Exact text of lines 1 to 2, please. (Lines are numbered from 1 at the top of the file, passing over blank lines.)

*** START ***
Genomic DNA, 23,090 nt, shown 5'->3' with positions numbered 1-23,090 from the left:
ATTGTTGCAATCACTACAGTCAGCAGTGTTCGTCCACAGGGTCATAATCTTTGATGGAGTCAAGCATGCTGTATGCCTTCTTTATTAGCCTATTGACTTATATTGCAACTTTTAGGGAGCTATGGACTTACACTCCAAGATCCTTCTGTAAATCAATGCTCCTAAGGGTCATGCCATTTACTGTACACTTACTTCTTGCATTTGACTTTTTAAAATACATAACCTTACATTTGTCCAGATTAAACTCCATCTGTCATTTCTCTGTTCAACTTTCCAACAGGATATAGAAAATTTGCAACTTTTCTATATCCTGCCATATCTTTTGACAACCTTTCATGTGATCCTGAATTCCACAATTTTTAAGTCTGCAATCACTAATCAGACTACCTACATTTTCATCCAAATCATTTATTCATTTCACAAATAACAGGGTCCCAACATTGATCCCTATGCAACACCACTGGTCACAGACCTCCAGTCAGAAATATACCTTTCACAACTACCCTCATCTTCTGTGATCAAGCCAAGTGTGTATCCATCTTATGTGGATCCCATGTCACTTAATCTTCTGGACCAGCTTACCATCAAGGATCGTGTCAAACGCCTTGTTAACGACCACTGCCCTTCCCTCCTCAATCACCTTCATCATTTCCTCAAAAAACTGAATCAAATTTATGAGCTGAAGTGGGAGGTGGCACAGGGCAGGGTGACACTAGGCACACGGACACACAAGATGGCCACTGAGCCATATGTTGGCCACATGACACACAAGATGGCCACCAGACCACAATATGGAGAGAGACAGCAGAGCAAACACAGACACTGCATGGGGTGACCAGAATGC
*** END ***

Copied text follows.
Genomic DNA, 23,090 nt, shown 5'->3' with positions numbered 1-23,090 from the left:
ATTGTTGCAATCACTACAGTCAGCAGTGTTCGTCCACAGGGTCATAATCTTTGATGGAGTCAAGCATGCTGTATGCCTTCTTTATTAGCCTATTGACTTATATTGCAACTTTTAGGGAGCTATGGACTTACACTCCAAGATCCTTCTGTAAATCAATGCTCCTAAGGGTCATGCCATTTACTGTACACTTACTTCTTGCATTTGACTTTTTAAAATACATAACCTTACATTTGTCCAGATTAAACTCCATCTGTCATTTCTCTGTTCAACTTTCCAACAGGATATAGAAAATTTGCAACTTTTCTATATCCTGCCATATCTTTTGACAACCTTTCATGTGATCCTGAATTCCACAATTTTTAAGTCTGCAATCACTAATCAGACTACCTACATTTTCATCCAAATCATTTATTCATTTCACAAATAACAGGGTCCCAACATTGATCCCTATGCAACACCACTGGTCACAGACCTCCAGTCAGAAATATACCTTTCACAACTACCCTCATCTTCTGTGATCAAGCCAAGTGTGTATCCATCTTATGTGGATCCCATGTCACTTAATCTTCTGGACCAGCTTACCATCAAGGATCGTGTCAAACGCCTTGTTAACGACCACTGCCCTTCCCTCCTCAATCACCTTCATCATTTCCTCAAAAAACTGAATCAAATTTATGAGCTGAAGTGGGAGGTGGCACAGGGCAGGGTGACACTAGGCACACGGACACACAAGATGGCCACTGAGCCATATGTTGGCCACATGACACACAAGATGGCCACCAGACCACAATATGGAGAGAGACAGCAGAGCAAACACAGACACTGCATGGGGTGACCAGAATGC